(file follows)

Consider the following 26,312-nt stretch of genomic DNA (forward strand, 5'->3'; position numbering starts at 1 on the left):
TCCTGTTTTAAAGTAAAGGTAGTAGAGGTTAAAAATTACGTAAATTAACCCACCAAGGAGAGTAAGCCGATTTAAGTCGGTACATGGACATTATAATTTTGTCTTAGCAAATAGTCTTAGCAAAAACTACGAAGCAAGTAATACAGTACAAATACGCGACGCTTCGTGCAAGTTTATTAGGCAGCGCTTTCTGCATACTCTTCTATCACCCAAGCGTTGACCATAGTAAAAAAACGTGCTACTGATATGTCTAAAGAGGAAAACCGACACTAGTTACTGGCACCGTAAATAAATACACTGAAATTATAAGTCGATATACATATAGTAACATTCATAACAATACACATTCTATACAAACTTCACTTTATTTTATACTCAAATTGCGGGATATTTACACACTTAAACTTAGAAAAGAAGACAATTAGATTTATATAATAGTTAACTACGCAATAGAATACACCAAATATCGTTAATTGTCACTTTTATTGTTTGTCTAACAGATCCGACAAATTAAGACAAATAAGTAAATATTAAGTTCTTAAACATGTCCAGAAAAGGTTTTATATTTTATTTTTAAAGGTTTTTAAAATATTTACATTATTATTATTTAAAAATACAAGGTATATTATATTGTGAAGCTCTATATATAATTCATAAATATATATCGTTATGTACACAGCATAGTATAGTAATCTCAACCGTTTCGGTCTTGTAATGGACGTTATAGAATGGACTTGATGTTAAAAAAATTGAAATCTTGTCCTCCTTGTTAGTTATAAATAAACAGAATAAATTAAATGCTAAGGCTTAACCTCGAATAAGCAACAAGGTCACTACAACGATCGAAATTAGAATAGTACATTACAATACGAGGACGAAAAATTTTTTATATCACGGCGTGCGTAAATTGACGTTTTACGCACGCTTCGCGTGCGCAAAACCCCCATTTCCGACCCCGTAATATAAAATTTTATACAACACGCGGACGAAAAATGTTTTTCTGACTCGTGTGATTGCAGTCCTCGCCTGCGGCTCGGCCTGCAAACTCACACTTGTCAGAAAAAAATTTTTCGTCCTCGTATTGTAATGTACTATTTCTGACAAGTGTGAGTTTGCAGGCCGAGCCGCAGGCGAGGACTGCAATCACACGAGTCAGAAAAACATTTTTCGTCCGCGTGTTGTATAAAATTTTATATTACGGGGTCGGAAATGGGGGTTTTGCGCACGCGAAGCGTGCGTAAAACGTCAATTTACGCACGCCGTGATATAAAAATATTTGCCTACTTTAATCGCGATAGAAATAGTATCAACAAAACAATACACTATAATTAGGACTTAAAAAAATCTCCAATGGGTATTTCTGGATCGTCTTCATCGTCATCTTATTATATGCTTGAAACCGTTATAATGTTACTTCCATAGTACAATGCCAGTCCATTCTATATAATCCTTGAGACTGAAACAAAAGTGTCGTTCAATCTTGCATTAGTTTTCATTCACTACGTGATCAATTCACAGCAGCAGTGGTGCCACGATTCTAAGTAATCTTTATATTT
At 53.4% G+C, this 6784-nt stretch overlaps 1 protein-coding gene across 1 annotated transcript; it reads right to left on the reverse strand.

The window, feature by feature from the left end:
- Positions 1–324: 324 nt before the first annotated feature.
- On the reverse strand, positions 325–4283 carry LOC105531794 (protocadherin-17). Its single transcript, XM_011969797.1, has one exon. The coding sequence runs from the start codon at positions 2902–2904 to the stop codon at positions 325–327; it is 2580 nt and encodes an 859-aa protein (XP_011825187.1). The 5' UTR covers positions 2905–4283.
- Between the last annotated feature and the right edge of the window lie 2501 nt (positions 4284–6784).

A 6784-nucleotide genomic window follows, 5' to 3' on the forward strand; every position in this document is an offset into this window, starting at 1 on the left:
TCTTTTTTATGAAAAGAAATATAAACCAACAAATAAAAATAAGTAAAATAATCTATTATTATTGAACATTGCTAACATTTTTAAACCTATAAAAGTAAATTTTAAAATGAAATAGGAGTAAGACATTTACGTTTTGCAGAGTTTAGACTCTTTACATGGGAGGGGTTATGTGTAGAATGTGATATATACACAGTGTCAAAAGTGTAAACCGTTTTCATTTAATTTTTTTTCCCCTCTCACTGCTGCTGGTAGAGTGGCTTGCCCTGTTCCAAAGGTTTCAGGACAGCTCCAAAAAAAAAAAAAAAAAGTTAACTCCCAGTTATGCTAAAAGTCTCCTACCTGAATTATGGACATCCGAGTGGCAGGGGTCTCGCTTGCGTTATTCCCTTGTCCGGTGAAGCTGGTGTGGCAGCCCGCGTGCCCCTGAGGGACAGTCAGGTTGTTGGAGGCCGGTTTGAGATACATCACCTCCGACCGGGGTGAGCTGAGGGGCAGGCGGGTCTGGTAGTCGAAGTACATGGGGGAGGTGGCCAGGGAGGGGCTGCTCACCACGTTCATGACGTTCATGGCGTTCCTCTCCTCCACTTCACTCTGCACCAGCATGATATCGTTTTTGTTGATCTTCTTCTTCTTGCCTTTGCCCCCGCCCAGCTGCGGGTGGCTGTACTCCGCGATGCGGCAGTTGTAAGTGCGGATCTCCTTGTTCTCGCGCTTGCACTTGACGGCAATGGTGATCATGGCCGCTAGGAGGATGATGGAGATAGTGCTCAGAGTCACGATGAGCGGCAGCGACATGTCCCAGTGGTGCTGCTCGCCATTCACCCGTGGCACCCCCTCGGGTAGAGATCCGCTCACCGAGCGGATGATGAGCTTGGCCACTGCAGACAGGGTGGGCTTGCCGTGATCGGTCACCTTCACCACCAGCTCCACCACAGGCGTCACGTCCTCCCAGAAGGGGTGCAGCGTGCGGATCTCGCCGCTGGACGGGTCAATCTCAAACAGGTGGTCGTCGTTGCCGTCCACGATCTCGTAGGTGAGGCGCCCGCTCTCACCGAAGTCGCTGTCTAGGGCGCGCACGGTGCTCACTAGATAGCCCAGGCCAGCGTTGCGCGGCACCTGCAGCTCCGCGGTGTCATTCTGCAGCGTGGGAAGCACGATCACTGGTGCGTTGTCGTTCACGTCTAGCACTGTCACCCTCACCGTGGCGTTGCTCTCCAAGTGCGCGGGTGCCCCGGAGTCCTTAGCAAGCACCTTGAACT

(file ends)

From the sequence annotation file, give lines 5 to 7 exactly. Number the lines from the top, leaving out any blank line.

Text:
- Positions 1–324: 324 nt before the first annotated feature.
- On the reverse strand, positions 325–4283 carry LOC105531794 (protocadherin-17). Its single transcript, XM_011969797.1, has one exon. The coding sequence runs from the start codon at positions 2902–2904 to the stop codon at positions 325–327; it is 2580 nt and encodes an 859-aa protein (XP_011825187.1). The 5' UTR covers positions 2905–4283.
- Between the last annotated feature and the right edge of the window lie 2501 nt (positions 4284–6784).